On the 6th September 2017, the second book of this series, The Subtle Knife, celebrates its twentieth birthday so it only seems fitting to once more examine this excellent book.
The story picks up from the climatic cliff hanger of Northern Lights where Lyra watched her father, Lord Asriel, sacrifice her friend, Roger, in order to rip a hole open between two worlds. Along with her dæmon, Pantalaimon, Lyra steps from her world into another to discover what Dust is and why the adults seem so intent on having it destroyed.
The Subtle Knife follows Lyra’s exploits in this new world, with new ally Will who is destined to be the barer of a knife which can open and close doors to other worlds (the knife’s name being not-so-subtly the name of the book). Whilst most of the characters of the first book make a repeat appearance, there are also new faces including the mysterious shaman Grumman, the evil spirit-like creatures referred to as ‘Spectres’ and Oxford researcher Dr. Mary Malone.
Where Northern Lights seems to be a children’s book, Lyra is the street urchin who goes on an adventure to save her friends; it is in The Subtle Knife that Pullman begins to expand on the notions of maturing. This can be seen as the tone of the novel explores the idea that good and evil are not matters of black and white but rather there is blurring which lends itself to moral ambiguity.
Due to such religious content the book series as a whole was greeted with very mixed reviews. Despite The Subtle Knife winning several literary acclaims including the Parents’ Choice Gold Book Award, Book Links Best Book of the Year and Publishers Weekly Best Book of the Year, the plans to adapt the film were shelved, following poor reception of 2007’s The Golden Compass.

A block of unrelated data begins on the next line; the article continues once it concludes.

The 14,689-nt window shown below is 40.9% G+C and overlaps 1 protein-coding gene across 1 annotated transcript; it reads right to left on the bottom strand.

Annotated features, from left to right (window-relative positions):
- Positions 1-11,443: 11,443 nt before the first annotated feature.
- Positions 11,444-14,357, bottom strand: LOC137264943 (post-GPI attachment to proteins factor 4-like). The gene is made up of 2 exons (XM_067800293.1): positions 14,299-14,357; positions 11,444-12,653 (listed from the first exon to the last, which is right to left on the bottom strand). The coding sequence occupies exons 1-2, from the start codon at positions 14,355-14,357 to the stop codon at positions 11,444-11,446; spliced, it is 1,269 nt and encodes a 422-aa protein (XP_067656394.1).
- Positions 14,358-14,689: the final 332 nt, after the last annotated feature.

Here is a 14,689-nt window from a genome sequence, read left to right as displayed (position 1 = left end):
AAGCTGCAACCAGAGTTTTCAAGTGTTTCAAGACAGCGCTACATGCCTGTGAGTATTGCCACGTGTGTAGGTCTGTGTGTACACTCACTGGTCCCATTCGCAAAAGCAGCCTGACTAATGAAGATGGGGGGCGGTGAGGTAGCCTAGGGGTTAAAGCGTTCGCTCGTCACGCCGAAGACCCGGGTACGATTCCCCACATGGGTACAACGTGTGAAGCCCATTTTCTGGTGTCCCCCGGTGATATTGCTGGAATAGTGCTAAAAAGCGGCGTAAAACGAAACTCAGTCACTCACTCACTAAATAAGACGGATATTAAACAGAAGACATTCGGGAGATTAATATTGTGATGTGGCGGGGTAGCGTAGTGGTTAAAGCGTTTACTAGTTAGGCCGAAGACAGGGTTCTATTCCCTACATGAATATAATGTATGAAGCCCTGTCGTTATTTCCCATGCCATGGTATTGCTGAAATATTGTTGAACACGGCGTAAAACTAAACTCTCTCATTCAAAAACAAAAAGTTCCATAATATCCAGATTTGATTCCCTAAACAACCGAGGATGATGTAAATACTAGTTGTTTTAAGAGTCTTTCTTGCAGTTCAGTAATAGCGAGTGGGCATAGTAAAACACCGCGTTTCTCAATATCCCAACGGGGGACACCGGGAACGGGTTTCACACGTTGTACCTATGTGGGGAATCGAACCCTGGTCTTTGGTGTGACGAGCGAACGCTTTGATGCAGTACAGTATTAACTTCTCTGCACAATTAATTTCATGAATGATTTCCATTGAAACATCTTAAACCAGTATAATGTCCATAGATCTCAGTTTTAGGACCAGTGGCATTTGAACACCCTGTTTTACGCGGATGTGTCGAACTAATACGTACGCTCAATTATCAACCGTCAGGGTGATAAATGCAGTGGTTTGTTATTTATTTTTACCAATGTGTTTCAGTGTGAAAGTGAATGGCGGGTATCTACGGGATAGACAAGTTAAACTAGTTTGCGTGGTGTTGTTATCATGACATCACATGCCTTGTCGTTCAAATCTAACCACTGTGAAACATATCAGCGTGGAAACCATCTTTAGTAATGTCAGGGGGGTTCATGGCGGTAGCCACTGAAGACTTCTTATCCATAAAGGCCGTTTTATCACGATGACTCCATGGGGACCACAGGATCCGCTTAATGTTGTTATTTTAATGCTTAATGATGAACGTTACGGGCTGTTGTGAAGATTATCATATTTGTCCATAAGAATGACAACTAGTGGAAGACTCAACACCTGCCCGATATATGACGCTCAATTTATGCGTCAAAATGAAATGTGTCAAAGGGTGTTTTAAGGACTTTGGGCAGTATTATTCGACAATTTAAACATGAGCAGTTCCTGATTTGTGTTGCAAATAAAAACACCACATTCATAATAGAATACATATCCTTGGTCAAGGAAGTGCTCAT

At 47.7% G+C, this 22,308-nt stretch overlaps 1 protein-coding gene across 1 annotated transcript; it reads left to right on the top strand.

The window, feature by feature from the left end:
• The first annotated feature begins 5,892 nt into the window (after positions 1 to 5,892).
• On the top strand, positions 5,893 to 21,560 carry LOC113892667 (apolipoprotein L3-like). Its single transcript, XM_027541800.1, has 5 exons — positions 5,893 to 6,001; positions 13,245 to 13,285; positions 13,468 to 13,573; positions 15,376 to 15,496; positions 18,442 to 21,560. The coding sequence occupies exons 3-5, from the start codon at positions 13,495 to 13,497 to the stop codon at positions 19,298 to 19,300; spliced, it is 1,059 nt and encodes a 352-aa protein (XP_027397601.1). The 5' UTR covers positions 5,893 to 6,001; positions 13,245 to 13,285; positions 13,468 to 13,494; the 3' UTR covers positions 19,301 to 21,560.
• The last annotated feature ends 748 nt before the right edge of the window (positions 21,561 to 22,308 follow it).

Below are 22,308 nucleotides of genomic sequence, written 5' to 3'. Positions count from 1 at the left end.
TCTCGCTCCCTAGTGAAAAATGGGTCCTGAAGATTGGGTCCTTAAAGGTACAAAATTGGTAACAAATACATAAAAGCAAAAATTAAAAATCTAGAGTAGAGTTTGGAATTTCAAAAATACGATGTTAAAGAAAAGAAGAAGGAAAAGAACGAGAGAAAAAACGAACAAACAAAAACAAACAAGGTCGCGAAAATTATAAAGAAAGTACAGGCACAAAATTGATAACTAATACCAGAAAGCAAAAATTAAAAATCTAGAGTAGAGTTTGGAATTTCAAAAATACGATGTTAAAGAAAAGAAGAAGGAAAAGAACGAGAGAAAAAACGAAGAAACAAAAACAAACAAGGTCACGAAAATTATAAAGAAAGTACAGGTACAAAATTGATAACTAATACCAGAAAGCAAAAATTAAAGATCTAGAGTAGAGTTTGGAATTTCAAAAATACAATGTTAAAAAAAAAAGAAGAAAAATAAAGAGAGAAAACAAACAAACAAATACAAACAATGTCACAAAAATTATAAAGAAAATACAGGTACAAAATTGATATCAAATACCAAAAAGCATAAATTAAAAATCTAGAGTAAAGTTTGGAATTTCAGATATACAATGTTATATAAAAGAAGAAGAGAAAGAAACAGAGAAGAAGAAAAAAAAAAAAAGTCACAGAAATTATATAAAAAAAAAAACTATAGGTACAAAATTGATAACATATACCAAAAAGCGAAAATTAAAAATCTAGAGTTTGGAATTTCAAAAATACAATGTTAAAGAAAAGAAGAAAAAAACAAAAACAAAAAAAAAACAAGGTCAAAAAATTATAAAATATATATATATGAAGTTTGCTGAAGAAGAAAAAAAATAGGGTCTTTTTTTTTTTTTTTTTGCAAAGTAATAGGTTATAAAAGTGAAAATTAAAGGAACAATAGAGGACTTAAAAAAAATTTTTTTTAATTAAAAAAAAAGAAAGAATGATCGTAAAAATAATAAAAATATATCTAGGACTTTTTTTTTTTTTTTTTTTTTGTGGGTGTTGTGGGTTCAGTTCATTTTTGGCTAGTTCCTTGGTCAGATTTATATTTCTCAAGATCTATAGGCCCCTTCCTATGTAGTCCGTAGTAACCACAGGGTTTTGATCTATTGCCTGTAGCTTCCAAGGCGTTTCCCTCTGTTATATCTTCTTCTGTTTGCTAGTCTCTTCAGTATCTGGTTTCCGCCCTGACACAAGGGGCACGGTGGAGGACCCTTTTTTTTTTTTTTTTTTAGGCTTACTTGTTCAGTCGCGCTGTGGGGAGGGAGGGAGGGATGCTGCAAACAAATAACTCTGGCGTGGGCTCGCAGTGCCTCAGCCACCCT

As ‘The Subtle Knife’ turns the big 2-0 one cannot help but think on the lessons and traits of the book which have withstood the test of time. The second instalment of Pullman’s trilogy seems to be a book of contemplation; in Northern Lights adulthood and its complications are a distant thought and by the end of The Amber Spyglass.
However, it is in this book that Lyra starts to seriously consider the matter of growing up, perhaps metaphorically represented through the first real thought Lyra gives to Pan finally settling on a single form. One could even go so far as to say that in within this coming of age trilogy, The Subtle Knife is the most representative of Lyra Belacqua’s position: the awkward middle ground between childhood and adolescence.
Book descriptions are all too willing to label any book with a vaguely-teenaged protagonist as a ‘coming of age’ piece. However, this is the only accurate way to describe Philip Pullman’s phenomenal trilogy, His Dark Materials, as it follows the adventures of Lyra Belacqua who transitions from the innocence of childhood to a sexual awareness that marks the beginning of her adolescence.
His Dark Materials may contain controversial material but that has not stopped it being an overwhelming literary success; being named a top 100 novels of all time by Newsweek and one of the all-time greatest novels by Entertainment Weekly.